A lot of people use 401(k)s to invest for retirement, which is why you hear so much about them. (Guilty.) But actually, more than one-third of working adults don’t have access to a 401(k) at their job — including many part-time workers, self-employed people, and people whose employers just don’t offer them.
If you’re in that situation, your employer might offer a different kind of retirement plan, like a payroll deduction IRA or a SIMPLE IRA. But if not, no sweat — you aren’t out of luck. Here are some other types of accounts you can use to build up that nest egg for Future You instead.
An individual retirement account (IRA)
Unlike 401(k)s, IRAs aren’t tied to your employer. Anyone who has earned income can set themselves up with an IRA and start investing for retirement. Which is great news, because they come with some sweet tax benefits.
There are two main kinds of IRA — traditional and Roth — and you can use either or both (although there are income limits on the Roth). With a traditional IRA, you put (sometimes) tax-deductible money in today and then pay the taxes when you withdraw it in retirement. With a Roth, it’s the opposite. You put money in after paying taxes today, it can grow tax-free, and then you get to withdraw it tax-free, too. (Here’s a deeper explanation of the differences between a Roth and traditional IRA.)
The most you can put into an IRA is $6,000 a year (or $7,000 if you’re 50 or older). That’s the limit across both Roth and traditional accounts (meaning you can’t put $6,000 into each of them, just $6,000 total).
So that’s a great place to start, even though you might not be maxing it out just yet. You can work your way up over time. But as you get closer to the age you want to retire, even investing the max on an IRA may not be enough to fund your entire retirement. Which brings us to …
A taxable investment account
Once you’ve contributed enough to max out your IRA (high-five), then you can keep going with a “normal” taxable investment account, sometimes called a brokerage account. They don’t come with the same special tax benefits, but that doesn’t mean you can’t use them to invest for retirement.
There are also no contribution limits. Which begs the (good) question — how much should you contribute to your taxable account after you’ve maxed out your IRA?
The short answer: Enough to get you on track for the retirement you’re dreaming of (assuming you want to retire). To figure that out, first you have to do the dreaming part. What does that goal retirement look like? Do you want to move somewhere warm? If so, what’s the cost of living there? What will you do each day, and how much do those things cost? Will you work part time? If so, how much income will that add? And so on. Then you can start to figure out how much you’ll need each year, and that can lead to how much you should aim to have saved total.
Ellevest’s online investing platform can also help you figure out if you’re on track. We use details from your real life — like your salary, education, current savings, and, importantly, gender — in order to project how much we think you’ll be making per year right before you retire (including inflation). Then we calculate how much you’ll need in order to pay yourself 90% of that salary per year after you retire.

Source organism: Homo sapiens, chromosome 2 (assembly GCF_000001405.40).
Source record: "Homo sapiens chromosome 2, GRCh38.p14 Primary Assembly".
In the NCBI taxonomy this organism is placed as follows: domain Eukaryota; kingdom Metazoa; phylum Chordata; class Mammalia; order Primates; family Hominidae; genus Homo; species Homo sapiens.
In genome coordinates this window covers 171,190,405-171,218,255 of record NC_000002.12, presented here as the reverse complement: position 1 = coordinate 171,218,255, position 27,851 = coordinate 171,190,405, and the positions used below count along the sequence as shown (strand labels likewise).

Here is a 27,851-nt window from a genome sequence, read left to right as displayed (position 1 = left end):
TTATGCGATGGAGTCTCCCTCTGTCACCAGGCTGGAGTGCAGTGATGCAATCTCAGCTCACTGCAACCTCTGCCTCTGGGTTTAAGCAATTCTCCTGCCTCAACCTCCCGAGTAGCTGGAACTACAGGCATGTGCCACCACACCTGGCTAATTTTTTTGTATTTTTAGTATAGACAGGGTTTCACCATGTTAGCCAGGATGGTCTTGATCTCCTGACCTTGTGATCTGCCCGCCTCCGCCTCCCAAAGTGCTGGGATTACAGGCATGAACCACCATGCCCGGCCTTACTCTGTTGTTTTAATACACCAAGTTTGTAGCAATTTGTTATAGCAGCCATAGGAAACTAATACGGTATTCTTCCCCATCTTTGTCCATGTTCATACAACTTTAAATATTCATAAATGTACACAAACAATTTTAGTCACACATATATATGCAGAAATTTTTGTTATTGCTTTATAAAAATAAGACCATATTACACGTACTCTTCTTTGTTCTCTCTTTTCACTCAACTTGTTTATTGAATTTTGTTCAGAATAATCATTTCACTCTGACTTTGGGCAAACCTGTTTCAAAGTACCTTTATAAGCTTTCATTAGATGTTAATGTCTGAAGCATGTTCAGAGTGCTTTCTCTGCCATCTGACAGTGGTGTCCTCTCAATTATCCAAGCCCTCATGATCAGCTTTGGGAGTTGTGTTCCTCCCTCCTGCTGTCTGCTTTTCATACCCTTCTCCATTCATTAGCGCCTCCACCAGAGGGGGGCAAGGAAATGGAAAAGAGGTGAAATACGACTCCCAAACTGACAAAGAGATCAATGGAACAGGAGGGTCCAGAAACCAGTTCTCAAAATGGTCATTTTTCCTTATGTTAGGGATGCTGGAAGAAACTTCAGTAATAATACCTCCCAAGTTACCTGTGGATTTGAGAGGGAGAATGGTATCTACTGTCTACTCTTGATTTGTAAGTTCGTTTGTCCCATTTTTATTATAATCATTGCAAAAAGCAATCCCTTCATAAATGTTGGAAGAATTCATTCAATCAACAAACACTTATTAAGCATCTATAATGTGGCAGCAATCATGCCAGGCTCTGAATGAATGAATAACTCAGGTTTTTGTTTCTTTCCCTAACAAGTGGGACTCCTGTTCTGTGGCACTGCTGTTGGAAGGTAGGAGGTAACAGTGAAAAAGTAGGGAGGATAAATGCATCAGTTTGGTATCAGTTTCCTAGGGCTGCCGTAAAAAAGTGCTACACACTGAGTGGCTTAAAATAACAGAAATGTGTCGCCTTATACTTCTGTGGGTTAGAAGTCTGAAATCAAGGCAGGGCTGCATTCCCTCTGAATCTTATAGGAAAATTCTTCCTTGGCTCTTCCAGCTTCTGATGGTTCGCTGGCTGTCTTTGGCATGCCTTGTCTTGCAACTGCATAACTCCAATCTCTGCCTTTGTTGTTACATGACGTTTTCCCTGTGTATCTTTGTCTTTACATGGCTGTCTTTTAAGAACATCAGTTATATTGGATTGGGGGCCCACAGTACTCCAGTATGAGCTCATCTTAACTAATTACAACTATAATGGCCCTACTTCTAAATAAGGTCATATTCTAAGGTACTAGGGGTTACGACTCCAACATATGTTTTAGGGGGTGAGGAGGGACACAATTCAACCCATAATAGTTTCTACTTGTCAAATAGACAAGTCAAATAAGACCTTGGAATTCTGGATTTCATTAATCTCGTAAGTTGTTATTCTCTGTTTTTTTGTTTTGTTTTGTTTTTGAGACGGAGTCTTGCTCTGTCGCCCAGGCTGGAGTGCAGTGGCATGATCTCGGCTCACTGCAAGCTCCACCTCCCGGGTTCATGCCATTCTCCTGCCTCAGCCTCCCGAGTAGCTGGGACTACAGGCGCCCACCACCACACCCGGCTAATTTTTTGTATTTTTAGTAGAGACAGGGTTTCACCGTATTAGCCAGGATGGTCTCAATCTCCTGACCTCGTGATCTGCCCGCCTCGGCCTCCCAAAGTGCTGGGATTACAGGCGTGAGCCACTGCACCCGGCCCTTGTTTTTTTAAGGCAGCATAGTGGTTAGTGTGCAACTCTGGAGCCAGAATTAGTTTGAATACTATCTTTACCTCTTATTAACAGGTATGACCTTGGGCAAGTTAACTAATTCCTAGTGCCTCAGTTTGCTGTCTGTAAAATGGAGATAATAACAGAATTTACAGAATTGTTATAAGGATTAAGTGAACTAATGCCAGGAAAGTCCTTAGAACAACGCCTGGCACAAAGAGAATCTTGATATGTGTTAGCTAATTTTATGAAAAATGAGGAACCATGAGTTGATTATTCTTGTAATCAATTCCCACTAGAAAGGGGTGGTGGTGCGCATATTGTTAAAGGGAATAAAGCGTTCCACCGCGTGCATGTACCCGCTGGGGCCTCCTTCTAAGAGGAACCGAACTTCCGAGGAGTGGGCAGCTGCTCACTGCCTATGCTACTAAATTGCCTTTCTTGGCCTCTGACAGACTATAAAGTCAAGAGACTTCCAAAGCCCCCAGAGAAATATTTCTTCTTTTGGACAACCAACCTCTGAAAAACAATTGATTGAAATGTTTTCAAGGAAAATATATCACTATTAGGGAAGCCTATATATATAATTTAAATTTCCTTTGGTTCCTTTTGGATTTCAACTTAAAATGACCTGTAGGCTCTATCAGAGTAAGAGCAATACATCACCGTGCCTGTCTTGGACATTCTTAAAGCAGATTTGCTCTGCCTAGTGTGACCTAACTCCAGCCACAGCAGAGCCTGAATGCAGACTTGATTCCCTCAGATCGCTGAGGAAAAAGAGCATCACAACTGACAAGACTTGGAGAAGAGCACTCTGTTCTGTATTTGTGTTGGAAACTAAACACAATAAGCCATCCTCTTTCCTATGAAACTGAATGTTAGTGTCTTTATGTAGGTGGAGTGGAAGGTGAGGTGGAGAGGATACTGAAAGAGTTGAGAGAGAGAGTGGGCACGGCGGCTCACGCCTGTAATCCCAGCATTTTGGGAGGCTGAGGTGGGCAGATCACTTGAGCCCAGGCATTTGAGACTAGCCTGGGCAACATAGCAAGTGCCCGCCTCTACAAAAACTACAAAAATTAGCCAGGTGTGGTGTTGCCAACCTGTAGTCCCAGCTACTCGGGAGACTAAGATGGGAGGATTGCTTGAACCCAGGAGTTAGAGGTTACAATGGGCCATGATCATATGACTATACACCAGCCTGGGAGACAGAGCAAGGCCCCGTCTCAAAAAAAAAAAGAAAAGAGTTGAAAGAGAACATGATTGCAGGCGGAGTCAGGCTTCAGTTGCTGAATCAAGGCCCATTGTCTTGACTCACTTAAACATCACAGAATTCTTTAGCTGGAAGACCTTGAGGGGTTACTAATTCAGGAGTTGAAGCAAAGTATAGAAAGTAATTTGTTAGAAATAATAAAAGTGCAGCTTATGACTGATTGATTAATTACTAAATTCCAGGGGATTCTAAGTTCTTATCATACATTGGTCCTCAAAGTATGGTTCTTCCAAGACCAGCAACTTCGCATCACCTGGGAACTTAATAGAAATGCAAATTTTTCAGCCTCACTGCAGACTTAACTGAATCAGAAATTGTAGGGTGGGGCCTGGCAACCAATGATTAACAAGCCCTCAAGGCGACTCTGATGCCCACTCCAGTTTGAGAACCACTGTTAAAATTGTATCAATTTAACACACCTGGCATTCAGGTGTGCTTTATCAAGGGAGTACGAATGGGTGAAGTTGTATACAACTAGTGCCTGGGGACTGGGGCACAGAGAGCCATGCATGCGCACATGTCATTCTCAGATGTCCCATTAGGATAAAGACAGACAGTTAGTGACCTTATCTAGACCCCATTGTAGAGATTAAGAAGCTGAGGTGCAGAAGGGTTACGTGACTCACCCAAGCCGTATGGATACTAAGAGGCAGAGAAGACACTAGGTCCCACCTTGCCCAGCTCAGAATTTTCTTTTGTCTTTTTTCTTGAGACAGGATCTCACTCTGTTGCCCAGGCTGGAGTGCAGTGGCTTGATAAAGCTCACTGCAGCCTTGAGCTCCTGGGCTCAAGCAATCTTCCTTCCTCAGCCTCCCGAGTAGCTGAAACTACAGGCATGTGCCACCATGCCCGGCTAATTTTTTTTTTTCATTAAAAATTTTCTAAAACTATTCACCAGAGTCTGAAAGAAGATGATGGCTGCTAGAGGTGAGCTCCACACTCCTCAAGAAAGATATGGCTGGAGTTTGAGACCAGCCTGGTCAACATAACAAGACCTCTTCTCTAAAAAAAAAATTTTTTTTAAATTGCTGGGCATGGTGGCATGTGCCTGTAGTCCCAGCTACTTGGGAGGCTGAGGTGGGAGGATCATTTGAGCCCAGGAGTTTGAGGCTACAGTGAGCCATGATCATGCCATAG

Other investing platforms might aim you lower than 90%, but we take a conservative approach on purpose. That’s because women live longer, on average, so we need to have more saved. Plus we’re guessing you probably want to have enough wiggle room for things like unexpected medical costs.
More options if you’re a freelancer or entrepreneur
If you’re the boss of you, then you might have a few more choices available to you when it comes to saving for retirement.
One is a SEP IRA, which is like a regular IRA above, except the employer (in this case, you) makes all the contributions. You just have to be 21 years old, earn at least $600 a year, and have worked for your company (you) in three out of the last five years. The great part about SEP IRAs is that they have high contribution limits — up to 25% of earnings or $58,000, whichever is lower. (Pssst … you can open a SEP IRA with Ellevest.)
There’s also a solo 401(k), aka a “one-participant 401(k).” With this kind of account, think about it like you’ve split yourself into two “people”: the employer and the employee. The employer side of you can contribute up to 25% of earnings, while the employee side of you can contribute up to $19,500 ($26,000 if you’re 50 or older). The total limit is still $58,000, but depending on your income, this weird split might actually let you contribute more with a solo 401(k) than a SEP IRA.
So, no need to let a lack of a 401(k) get you down. You can still take care of Future You and build that dream retirement — starting today.
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You may or may not have noticed that we linked to nerdwallet.com for an explanation of solo 401(k)s. FYI, NerdWallet, Inc (“Solicitor”) serves as a solicitor for Ellevest, Inc. (“Ellevest”). Solicitor will receive compensation for referring you to Ellevest. Compensation to the Solicitor will be $20 per membership activated. You will not be charged any fee or incur any additional costs for being referred to Ellevest by the Solicitor. The Solicitor may promote and/or may advertise Ellevest’s investment adviser services. Ellevest and the Solicitor are not under common ownership or otherwise related entities.
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